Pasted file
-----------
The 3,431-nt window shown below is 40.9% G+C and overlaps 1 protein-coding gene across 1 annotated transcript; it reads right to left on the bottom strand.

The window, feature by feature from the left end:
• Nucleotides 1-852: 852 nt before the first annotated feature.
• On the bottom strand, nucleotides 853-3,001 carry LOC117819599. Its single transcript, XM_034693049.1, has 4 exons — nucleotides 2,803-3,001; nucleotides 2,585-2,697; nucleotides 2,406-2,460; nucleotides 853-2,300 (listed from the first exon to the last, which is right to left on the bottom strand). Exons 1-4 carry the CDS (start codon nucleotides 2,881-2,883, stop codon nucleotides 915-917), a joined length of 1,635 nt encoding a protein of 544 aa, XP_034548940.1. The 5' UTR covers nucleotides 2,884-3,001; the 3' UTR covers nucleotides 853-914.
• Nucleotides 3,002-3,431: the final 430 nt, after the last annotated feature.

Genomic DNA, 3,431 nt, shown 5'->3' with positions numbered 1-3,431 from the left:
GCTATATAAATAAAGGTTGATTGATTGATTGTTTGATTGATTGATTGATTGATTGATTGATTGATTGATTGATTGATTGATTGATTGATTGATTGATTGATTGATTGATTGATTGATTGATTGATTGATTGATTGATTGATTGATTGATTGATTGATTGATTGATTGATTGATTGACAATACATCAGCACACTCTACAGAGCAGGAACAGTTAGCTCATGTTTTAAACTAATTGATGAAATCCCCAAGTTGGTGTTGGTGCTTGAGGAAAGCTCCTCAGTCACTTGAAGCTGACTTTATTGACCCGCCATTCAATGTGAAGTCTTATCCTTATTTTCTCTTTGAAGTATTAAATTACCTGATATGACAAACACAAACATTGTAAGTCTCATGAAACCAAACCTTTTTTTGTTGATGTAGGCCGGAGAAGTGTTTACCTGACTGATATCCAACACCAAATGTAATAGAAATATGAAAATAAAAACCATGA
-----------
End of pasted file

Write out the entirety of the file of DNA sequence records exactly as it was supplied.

The 3,431-nt window shown below is 40.9% G+C and overlaps 1 protein-coding gene across 1 annotated transcript; it reads right to left on the bottom strand.

The window, feature by feature from the left end:
• Nucleotides 1-852: 852 nt before the first annotated feature.
• On the bottom strand, nucleotides 853-3,001 carry LOC117819599. Its single transcript, XM_034693049.1, has 4 exons — nucleotides 2,803-3,001; nucleotides 2,585-2,697; nucleotides 2,406-2,460; nucleotides 853-2,300 (listed from the first exon to the last, which is right to left on the bottom strand). Exons 1-4 carry the CDS (start codon nucleotides 2,881-2,883, stop codon nucleotides 915-917), a joined length of 1,635 nt encoding a protein of 544 aa, XP_034548940.1. The 5' UTR covers nucleotides 2,884-3,001; the 3' UTR covers nucleotides 853-914.
• Nucleotides 3,002-3,431: the final 430 nt, after the last annotated feature.

Genomic DNA, 3,431 nt, shown 5'->3' with positions numbered 1-3,431 from the left:
GCTATATAAATAAAGGTTGATTGATTGATTGTTTGATTGATTGATTGATTGATTGATTGATTGATTGATTGATTGATTGATTGATTGATTGATTGATTGATTGATTGATTGATTGATTGATTGATTGATTGATTGATTGATTGATTGATTGATTGATTGATTGATTGATTGATTGACAATACATCAGCACACTCTACAGAGCAGGAACAGTTAGCTCATGTTTTAAACTAATTGATGAAATCCCCAAGTTGGTGTTGGTGCTTGAGGAAAGCTCCTCAGTCACTTGAAGCTGACTTTATTGACCCGCCATTCAATGTGAAGTCTTATCCTTATTTTCTCTTTGAAGTATTAAATTACCTGATATGACAAACACAAACATTGTAAGTCTCATGAAACCAAACCTTTTTTTGTTGATGTAGGCCGGAGAAGTGTTTACCTGACTGATATCCAACACCAAATGTAATAGAAATATGAAAATAAAAACCATGA